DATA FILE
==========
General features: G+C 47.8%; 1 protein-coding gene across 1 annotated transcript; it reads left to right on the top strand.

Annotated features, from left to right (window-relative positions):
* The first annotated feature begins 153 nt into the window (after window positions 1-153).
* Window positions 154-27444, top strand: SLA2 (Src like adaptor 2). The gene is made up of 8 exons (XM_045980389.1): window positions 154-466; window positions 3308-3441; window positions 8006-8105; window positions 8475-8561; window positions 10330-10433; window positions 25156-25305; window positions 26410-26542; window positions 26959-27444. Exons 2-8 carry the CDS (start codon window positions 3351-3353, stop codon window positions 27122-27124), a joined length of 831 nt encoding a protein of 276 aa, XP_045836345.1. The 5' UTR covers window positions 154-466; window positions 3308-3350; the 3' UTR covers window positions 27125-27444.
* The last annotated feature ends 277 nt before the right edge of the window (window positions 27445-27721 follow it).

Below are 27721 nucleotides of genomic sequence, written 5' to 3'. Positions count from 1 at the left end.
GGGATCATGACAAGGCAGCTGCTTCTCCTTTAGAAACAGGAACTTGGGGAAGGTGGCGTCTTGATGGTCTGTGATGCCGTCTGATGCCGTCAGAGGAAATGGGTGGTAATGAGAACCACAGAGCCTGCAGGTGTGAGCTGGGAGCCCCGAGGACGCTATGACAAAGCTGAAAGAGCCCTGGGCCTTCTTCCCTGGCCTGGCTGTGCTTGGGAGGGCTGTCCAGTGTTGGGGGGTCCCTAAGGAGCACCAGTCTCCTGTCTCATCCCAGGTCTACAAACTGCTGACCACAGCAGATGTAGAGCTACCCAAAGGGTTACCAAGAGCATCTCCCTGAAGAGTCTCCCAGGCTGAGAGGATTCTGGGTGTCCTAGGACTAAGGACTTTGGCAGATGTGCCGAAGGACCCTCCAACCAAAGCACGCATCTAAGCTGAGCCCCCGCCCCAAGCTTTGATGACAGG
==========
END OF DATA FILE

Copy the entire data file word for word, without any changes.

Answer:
General features: G+C 47.8%; 1 protein-coding gene across 1 annotated transcript; it reads left to right on the top strand.

Annotated features, from left to right (window-relative positions):
* The first annotated feature begins 153 nt into the window (after window positions 1-153).
* Window positions 154-27444, top strand: SLA2 (Src like adaptor 2). The gene is made up of 8 exons (XM_045980389.1): window positions 154-466; window positions 3308-3441; window positions 8006-8105; window positions 8475-8561; window positions 10330-10433; window positions 25156-25305; window positions 26410-26542; window positions 26959-27444. Exons 2-8 carry the CDS (start codon window positions 3351-3353, stop codon window positions 27122-27124), a joined length of 831 nt encoding a protein of 276 aa, XP_045836345.1. The 5' UTR covers window positions 154-466; window positions 3308-3350; the 3' UTR covers window positions 27125-27444.
* The last annotated feature ends 277 nt before the right edge of the window (window positions 27445-27721 follow it).

Below are 27721 nucleotides of genomic sequence, written 5' to 3'. Positions count from 1 at the left end.
GGGATCATGACAAGGCAGCTGCTTCTCCTTTAGAAACAGGAACTTGGGGAAGGTGGCGTCTTGATGGTCTGTGATGCCGTCTGATGCCGTCAGAGGAAATGGGTGGTAATGAGAACCACAGAGCCTGCAGGTGTGAGCTGGGAGCCCCGAGGACGCTATGACAAAGCTGAAAGAGCCCTGGGCCTTCTTCCCTGGCCTGGCTGTGCTTGGGAGGGCTGTCCAGTGTTGGGGGGTCCCTAAGGAGCACCAGTCTCCTGTCTCATCCCAGGTCTACAAACTGCTGACCACAGCAGATGTAGAGCTACCCAAAGGGTTACCAAGAGCATCTCCCTGAAGAGTCTCCCAGGCTGAGAGGATTCTGGGTGTCCTAGGACTAAGGACTTTGGCAGATGTGCCGAAGGACCCTCCAACCAAAGCACGCATCTAAGCTGAGCCCCCGCCCCAAGCTTTGATGACAGG